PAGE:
Congress has passed the Inflation Reduction Act. President Biden says this is a success story, in part because it will reduce the deficit by $305 billion over the next decade. IRA mainly reduces the deficit by raising taxes and regulating drug prices; the act increases federal spending and subsidies by nearly half a trillion dollars over this period. 

The budget reconciliation process has been used again to increase government spending and taxes, increase federal subsidies, and expand regulatory powers. Before we break out the champagne, it is time for some straight talk about the nation’s debt crisis. Legislation such as the Inflation Reduction Act will do little to change the nation’s long-term debt trajectory.

Federal debt now exceeds national income and is projected to increase to more than double our national income by midcentury. The United States has emerged as one of the most indebted nations in the world. In their long-term forecasts, the Congressional Budget Office clarifies that we cannot continue to muddle along, failing to address the debt crisis. Massive federal spending is creating zombie enterprises and zombie state and local governments that survive only with more federal bailouts. 

As the federal government borrows more money, this will cause interest rates to rise, crowding out private investment. The nation has already entered a new era of stagflation, combining higher inflation and lower economic growth. This retardation in economic growth will be accompanied by major economic crises comparable to those experienced over the last two decades.

Solving the nation’s debt crisis will require the one thing the president and Congress have been unwilling and unable to deliver: bringing expenditures into balance with revenues in the near term. Constraining the growth in federal spending will require fundamental reform in the major drivers of that spending — in addition to interest on the public debt, it is unconstrained growth in expenditures for the major entitlement programs: Social Security, Medicare and Medicaid.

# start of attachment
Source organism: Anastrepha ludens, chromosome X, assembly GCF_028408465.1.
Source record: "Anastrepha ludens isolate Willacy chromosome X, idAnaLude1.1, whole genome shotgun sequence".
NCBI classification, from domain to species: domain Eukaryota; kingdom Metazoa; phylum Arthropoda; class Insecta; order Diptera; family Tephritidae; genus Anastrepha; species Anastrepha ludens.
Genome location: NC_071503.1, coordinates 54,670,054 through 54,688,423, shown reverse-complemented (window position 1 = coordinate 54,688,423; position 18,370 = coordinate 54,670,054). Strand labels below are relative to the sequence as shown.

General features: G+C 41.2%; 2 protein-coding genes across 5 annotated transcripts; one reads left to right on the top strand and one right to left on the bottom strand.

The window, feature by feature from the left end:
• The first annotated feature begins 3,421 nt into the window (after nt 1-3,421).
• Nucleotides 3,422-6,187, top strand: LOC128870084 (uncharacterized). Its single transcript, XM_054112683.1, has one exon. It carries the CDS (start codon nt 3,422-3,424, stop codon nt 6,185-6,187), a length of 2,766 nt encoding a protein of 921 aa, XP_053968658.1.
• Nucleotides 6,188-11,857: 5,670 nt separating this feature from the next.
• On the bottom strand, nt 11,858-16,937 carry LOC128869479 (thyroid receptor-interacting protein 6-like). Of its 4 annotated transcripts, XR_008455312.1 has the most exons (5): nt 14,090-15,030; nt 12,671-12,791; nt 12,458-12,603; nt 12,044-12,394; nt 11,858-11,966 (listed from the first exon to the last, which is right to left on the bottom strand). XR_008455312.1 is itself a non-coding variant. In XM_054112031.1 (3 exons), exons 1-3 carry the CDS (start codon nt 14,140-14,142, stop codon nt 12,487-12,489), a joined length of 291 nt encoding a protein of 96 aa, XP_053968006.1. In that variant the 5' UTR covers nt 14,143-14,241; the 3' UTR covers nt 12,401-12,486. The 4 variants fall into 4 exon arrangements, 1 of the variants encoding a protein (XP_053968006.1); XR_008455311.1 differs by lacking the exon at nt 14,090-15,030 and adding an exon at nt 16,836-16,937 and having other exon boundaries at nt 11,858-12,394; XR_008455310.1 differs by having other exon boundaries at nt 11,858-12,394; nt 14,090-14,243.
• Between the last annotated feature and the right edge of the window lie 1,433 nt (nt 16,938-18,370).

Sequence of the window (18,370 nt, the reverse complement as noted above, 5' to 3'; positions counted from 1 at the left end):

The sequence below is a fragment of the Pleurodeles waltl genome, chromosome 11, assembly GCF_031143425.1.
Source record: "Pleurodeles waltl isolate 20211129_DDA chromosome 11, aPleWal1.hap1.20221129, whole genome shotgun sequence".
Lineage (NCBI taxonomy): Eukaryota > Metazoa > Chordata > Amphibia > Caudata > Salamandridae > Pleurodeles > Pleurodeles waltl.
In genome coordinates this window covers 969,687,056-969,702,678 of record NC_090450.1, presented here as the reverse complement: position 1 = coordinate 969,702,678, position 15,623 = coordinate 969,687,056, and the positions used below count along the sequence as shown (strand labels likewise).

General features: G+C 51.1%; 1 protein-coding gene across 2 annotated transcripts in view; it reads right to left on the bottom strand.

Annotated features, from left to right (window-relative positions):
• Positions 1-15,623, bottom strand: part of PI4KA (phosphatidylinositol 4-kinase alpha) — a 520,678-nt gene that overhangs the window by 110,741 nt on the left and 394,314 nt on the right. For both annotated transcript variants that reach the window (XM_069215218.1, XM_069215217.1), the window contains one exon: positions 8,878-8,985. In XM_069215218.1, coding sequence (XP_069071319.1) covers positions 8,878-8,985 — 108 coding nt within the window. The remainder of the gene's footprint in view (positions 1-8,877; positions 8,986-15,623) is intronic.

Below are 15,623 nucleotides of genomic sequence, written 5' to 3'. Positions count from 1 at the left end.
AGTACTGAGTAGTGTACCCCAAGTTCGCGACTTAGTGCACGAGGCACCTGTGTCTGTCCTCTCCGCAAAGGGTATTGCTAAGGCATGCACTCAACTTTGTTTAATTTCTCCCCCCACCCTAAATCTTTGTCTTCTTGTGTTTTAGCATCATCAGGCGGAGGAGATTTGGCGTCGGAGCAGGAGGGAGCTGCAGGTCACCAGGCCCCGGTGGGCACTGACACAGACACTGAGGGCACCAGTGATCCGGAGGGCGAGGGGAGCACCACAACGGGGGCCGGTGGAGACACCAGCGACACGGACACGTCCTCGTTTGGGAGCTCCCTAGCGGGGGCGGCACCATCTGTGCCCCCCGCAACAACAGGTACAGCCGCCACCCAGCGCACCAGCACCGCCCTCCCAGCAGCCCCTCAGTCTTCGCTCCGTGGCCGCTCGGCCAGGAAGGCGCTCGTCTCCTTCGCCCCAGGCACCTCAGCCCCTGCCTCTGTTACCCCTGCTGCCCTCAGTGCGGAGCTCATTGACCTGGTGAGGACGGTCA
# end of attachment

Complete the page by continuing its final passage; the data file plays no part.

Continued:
It is not surprising that elected officials find it difficult to solve the debt crisis. The last time they enacted legislation to reform entitlement programs was during the Reagan administration. Since then, they have not been willing to discuss, let alone address, the unfunded liabilities accumulating in these entitlement programs. A few members of Congress have introduced legislation to constrain the growth in federal spending, but that legislation will not likely be reported out of committee, let alone be introduced on the floor for a legislative vote. Our elected officials have become what Arnold Schwarzenegger described as girly men, unwilling to touch the third rail of entitlement reform because it could cost them an election.

The longer we wait to address the debt crisis, the worse these negative effects will be, effects that fall disproportionately on younger people and lower-income families. Three decades from now, our grandchildren will ask the obvious questions. How could our generation leave them with bankrupt trust funds in the entitlement programs, resulting in lower entitlement benefits over their lifetimes?  Why did we continue to borrow to finance entitlement programs benefitting our generation, leaving their generation to foot the bill?

It is time to recognize that under current law, the president and Congress are not up to the task. Ultimately, it will be up to all citizens to work with state legislators to solve the nation’s debt crisis. A major step in that direction was taken in Congress with the introduction of House Concurrent Resolution 101, calling for an Article V Convention of States to propose amendments to the Constitution.

Lead sponsors are Rep. Jodey Arrington of Texas, who introduced the legislation, and co-sponsors Rep. Brian Fitzpatrick of Pennsylvania and Rep. Yvette Herrell of New Mexico, all Republicans.  A companion Archivist Article V Application Counting & Calling Act is designed to ensure Congress complies with its ministerial mandate to call an Article V Convention “upon the application of two-thirds of the states.” These resolutions are a significant victory in the fiscal responsibility coalition’s campaign encouraging citizens concerned about the debt crisis and its effect on future generations. These groups support a state-drafted, voter-approved, inflation-fighting, fiscal responsibility amendment to the Constitution.